Dr. Hill: A big challenge is helping heavy users understand that cannabis use disorder is a real thing. It is hard for people to appreciate the risks that are associated with heavy use when they hear about the medical benefits and the recreational aspects of cannabis. There is also a relationship with dose and an increased likelihood of adverse effects with increased dose, which is important because of today’s higher potency levels and concentrates. Unfortunately, there also are no FDA-approved medications for cannabis use disorder or cannabis withdrawal.
CATR: You mention potency, and we’ve been reading how stronger levels of tetrahydrocannabinol (THC), the chemical compound that causes the high, can create severe withdrawal syndrome. Can you tell us more?
Dr. Hill: Daily use of potent cannabis is going to produce the most severe withdrawal symptoms. The potency of cannabis has skyrocketed in the last several years. THC potency today is about 12.9%, whereas in the 1960s, 70s, and 80s, THC content in cannabis was 3%–4% (ElSohly MA, Biol Psychiatry 2016;79(7):613–619). Concentrates, where people distill the plant down into very pure forms of cannabis, are another issue relative to withdrawal symptoms. With concentrates, THC potency levels can exceed 90%. Although there isn’t a lot of scientific evidence to support a dose-response curve, it seems—at least anecdotally—that increased doses or increased potency of cannabis leads to more severe withdrawal symptoms, or increased incidence of other adverse effects.
CATR: Let’s assume that I’m a heavy user. I’m not sure that I really want to stop cold turkey, even with a medication. As psychiatrists, what do we say and how do we deal with this type of patient?
Dr. Hill: Well, most people who come to my office with cannabis use disorder are being pushed in by their schools, their employers, their spouses, or their families. Oftentimes, it takes a lot of motivational interviewing to get them to understand that they need to make a change in their cannabis use. That often involves talking about things that they value that are in jeopardy, or that they’ve already lost. So, if people get to a point where they are willing to make a significant reduction, we will start with medications. But there also must be an understanding that it’s still going to be difficult for them to totally abstain. That gets to the issue of how, perhaps, it’s better for some of these patients to use quantitative urine testing, which tells you how much of a specific substance is present in a patient’s urine specimen. This gives us a tool that allows us to better track patients’ progress in reducing their use.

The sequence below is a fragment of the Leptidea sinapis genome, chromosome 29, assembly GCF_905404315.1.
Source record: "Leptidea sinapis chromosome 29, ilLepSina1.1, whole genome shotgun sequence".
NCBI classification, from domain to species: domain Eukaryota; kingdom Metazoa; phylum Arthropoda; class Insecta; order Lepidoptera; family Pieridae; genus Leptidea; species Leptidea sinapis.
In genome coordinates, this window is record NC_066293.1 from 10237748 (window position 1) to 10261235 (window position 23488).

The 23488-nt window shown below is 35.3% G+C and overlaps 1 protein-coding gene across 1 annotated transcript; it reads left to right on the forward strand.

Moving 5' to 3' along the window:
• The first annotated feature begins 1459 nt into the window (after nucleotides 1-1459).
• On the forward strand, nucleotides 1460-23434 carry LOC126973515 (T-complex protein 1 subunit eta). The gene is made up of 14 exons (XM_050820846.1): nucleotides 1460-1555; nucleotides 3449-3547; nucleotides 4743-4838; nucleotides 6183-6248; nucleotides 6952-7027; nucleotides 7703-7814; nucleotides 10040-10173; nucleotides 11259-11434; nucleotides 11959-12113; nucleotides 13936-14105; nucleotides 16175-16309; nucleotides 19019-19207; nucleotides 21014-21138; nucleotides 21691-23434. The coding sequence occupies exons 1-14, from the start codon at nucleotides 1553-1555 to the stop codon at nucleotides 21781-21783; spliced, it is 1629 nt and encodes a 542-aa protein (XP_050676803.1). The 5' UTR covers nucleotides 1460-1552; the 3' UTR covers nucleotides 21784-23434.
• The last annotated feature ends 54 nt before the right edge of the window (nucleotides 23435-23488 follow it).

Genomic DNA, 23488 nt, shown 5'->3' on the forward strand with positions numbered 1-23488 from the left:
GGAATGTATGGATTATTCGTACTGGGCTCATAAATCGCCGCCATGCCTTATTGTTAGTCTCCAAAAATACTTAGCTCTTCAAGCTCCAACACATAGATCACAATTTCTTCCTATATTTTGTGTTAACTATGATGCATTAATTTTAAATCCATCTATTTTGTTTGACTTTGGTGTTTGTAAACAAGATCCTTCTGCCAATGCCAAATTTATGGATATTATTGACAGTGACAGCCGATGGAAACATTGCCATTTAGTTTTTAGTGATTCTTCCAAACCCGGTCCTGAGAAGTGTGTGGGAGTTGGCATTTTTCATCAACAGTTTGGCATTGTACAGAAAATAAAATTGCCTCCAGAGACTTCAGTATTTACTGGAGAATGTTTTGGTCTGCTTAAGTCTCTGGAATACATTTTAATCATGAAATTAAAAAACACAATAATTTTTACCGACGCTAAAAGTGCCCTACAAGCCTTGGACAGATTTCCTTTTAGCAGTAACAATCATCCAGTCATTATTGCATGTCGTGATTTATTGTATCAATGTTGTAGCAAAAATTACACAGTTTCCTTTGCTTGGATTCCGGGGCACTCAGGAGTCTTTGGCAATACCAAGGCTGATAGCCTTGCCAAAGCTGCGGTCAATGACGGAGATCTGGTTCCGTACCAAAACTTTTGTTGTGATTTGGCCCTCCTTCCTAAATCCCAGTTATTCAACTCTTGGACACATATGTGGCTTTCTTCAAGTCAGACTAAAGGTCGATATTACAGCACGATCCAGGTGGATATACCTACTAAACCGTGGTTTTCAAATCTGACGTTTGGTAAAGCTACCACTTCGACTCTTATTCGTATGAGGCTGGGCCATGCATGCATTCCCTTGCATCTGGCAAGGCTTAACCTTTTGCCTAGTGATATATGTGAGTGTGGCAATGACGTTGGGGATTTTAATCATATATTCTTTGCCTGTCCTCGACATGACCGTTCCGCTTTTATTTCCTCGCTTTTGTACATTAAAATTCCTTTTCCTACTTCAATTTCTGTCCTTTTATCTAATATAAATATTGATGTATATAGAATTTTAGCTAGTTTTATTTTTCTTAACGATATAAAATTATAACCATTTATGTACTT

CATR: In terms of just talking patients through the process, do you have them quantitate the amount of use, and then give them a tapering schedule of cannabis to get down? What seems to work the best?
Dr. Hill: I don’t have a quantitative amount I suggest. I tell them to try avoiding using cannabis, and then we will start the medication if warranted. If they are taking a medication, people can dramatically reduce their use. The question becomes, is that sustainable? People who aren’t going to do well will manage a few days or even a week of reduced use, and then their use will creep back up, even while they are on the medicine. Some people can sustain it. If we have the medicine, and the patient is ready to do it, then we do it and try to use as little cannabis as possible. But I don’t talk about a taper schedule. Also keep in mind that cannabis use at the level of cannabis use disorder does not occur in a vacuum. There are often other issues that require attention, psychosocial stressors, pain, or psychiatric disorders like depression, anxiety, or ADHD. I often get referrals from other doctors when they discover that daily cannabis use may be contributing to the ineffectiveness of an antidepressant or a stimulant that they are prescribing.
CATR: You mentioned medications. So, what would you recommend for a pharmacological approach, either as part of managing cannabis withdrawal syndrome or as actual treatment?
Dr. Hill: Unfortunately, there are no FDA-approved medications now for cannabis use disorder, but there are other things that you can try. You can try an agonist approach. Dronabinol and nabilone are FDA-approved cannabinoids, and were shown in trials at Johns Hopkins to lessen withdrawal symptoms (Vandrey R et al, Drug Alcohol Depend 2013;128(1–2):64–70). Any practitioner can prescribe both cannabinoids, but chances are that they won’t be covered by insurance, and the drugs are expensive. Also, I think we need more evidence through studies that cannabinoids are truly effective as pharmacotherapy for cannabis use disorder. In terms of off-label medications, gabapentin had a very positive trial (Mason BJ et al, Neuropsychopharmacology 2012;37(7):1689–1698). In that study, administering 1,200 mg of gabapentin showed reductions in cannabis withdrawal symptoms.
CATR: What about N-acetylcysteine as an option for treating cannabis use disorder? We’ve heard there have been some positive studies here.
Dr. Hill: A study on N-acetylcysteine (Gray KM, Am J Psych 2012;169(8):805–812) showed reduction in cannabis use among adolescents. However, that finding in adolescents wasn’t replicated in adults, according to another study that just came out in Drug and Alcohol Dependence. But, from my perspective, if somebody has a therapist and the person’s other psychiatric disorders are being adequately addressed, then I am apt to try either N-acetylcysteine or gabapentin, largely because the side effect profiles are relatively favorable.